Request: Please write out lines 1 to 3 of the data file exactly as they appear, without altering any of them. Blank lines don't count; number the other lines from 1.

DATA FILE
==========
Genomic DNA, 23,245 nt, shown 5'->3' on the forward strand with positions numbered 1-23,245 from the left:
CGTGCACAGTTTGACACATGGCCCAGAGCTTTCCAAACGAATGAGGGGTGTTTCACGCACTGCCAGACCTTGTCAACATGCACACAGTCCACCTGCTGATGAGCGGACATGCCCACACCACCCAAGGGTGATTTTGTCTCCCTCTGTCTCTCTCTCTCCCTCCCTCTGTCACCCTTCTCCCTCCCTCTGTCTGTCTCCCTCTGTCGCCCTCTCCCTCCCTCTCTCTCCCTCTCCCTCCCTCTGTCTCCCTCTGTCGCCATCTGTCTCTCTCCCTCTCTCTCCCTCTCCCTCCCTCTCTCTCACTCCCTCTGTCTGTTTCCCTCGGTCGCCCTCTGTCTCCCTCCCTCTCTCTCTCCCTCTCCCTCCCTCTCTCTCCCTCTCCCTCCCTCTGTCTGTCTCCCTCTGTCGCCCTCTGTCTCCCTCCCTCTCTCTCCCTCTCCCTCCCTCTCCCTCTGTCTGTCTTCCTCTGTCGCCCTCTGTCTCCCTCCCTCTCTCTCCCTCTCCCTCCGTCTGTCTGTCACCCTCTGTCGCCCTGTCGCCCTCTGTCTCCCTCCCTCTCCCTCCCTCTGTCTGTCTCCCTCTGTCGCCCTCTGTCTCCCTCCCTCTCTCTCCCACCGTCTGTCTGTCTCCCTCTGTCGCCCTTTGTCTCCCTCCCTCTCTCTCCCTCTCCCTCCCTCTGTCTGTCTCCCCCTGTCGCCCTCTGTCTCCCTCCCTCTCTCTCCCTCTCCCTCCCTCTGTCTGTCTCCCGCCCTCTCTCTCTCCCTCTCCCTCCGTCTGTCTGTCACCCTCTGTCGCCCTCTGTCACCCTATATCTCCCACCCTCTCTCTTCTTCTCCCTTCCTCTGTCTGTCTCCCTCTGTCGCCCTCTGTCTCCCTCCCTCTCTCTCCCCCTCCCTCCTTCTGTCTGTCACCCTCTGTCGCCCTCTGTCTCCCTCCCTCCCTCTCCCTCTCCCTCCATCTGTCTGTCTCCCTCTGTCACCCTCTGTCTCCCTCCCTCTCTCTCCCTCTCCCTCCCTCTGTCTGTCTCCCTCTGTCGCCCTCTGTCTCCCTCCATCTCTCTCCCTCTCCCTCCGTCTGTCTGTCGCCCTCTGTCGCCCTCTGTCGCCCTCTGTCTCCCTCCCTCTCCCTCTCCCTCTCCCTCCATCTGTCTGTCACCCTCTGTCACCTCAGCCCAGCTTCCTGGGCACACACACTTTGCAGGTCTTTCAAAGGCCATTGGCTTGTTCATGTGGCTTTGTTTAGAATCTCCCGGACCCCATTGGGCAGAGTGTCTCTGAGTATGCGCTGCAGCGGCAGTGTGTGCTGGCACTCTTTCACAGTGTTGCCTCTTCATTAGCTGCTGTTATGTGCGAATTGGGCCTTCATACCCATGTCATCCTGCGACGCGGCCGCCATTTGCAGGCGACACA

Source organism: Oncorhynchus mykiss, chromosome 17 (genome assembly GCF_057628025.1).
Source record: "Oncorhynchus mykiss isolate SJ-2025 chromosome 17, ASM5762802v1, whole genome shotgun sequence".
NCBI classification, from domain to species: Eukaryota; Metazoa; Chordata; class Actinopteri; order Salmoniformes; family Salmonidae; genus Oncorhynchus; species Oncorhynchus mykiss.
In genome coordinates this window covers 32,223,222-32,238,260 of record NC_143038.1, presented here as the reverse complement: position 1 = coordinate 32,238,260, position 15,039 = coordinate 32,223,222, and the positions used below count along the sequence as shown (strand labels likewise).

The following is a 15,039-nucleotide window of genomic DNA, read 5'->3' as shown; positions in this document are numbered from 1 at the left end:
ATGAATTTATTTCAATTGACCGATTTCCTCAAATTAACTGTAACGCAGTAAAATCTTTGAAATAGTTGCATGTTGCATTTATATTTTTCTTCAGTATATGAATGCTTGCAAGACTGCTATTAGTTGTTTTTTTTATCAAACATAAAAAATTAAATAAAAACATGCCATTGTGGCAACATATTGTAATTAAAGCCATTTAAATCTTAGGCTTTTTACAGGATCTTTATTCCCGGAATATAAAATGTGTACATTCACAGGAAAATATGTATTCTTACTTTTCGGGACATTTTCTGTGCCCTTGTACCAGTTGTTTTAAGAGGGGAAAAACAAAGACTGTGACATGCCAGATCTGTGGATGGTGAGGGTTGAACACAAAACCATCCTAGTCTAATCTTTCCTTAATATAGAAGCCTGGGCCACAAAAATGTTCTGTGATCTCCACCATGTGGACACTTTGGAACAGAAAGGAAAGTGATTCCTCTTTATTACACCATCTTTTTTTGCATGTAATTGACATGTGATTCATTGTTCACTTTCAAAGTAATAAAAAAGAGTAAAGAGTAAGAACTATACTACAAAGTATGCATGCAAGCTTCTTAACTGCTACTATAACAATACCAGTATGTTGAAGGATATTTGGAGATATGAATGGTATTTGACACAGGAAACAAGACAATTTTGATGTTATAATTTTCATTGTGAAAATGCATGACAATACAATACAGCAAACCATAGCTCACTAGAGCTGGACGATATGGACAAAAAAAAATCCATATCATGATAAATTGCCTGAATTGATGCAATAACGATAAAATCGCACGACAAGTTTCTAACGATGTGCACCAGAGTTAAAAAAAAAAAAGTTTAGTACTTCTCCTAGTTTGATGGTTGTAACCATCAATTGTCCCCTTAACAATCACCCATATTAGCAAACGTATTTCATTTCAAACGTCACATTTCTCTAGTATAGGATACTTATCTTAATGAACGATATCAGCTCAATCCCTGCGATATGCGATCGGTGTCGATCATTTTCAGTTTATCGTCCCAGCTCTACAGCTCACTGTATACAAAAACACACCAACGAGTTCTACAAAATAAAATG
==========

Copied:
Genomic DNA, 23,245 nt, shown 5'->3' on the forward strand with positions numbered 1-23,245 from the left:
CGTGCACAGTTTGACACATGGCCCAGAGCTTTCCAAACGAATGAGGGGTGTTTCACGCACTGCCAGACCTTGTCAACATGCACACAGTCCACCTGCTGATGAGCGGACATGCCCACACCACCCAAGGGTGATTTTGTCTCCCTCTGTCTCTCTCTCTCCCTCCCTCTGTCACCCTTCTCCCTCCCTCTGTCTGTCTCCCTCTGTCGCCCTCTCCCTCCCTCTCTCTCCCTCTCCCTCCCTCTGTCTCCCTCTGTCGCCATCTGTCTCTCTCCCTCTCTCTCCCTCTCCCTCCCTCTCTCTCACTCCCTCTGTCTGTTTCCCTCGGTCGCCCTCTGTCTCCCTCCCTCTCTCTCTCCCTCTCCCTCCCTCTCTCTCCCTCTCCCTCCCTCTGTCTGTCTCCCTCTGTCGCCCTCTGTCTCCCTCCCTCTCTCTCCCTCTCCCTCCCTCTCCCTCTGTCTGTCTTCCTCTGTCGCCCTCTGTCTCCCTCCCTCTCTCTCCCTCTCCCTCCGTCTGTCTGTCACCCTCTGTCGCCCTGTCGCCCTCTGTCTCCCTCCCTCTCCCTCCCTCTGTCTGTCTCCCTCTGTCGCCCTCTGTCTCCCTCCCTCTCTCTCCCACCGTCTGTCTGTCTCCCTCTGTCGCCCTTTGTCTCCCTCCCTCTCTCTCCCTCTCCCTCCCTCTGTCTGTCTCCCCCTGTCGCCCTCTGTCTCCCTCCCTCTCTCTCCCTCTCCCTCCCTCTGTCTGTCTCCCGCCCTCTCTCTCTCCCTCTCCCTCCGTCTGTCTGTCACCCTCTGTCGCCCTCTGTCACCCTATATCTCCCACCCTCTCTCTTCTTCTCCCTTCCTCTGTCTGTCTCCCTCTGTCGCCCTCTGTCTCCCTCCCTCTCTCTCCCCCTCCCTCCTTCTGTCTGTCACCCTCTGTCGCCCTCTGTCTCCCTCCCTCCCTCTCCCTCTCCCTCCATCTGTCTGTCTCCCTCTGTCACCCTCTGTCTCCCTCCCTCTCTCTCCCTCTCCCTCCCTCTGTCTGTCTCCCTCTGTCGCCCTCTGTCTCCCTCCATCTCTCTCCCTCTCCCTCCGTCTGTCTGTCGCCCTCTGTCGCCCTCTGTCGCCCTCTGTCTCCCTCCCTCTCCCTCTCCCTCTCCCTCCATCTGTCTGTCACCCTCTGTCACCTCAGCCCAGCTTCCTGGGCACACACACTTTGCAGGTCTTTCAAAGGCCATTGGCTTGTTCATGTGGCTTTGTTTAGAATCTCCCGGACCCCATTGGGCAGAGTGTCTCTGAGTATGCGCTGCAGCGGCAGTGTGTGCTGGCACTCTTTCACAGTGTTGCCTCTTCATTAGCTGCTGTTATGTGCGAATTGGGCCTTCATACCCATGTCATCCTGCGACGCGGCCGCCATTTGCAGGCGACACA

Source organism: Oncorhynchus mykiss, chromosome 17 (genome assembly GCF_057628025.1).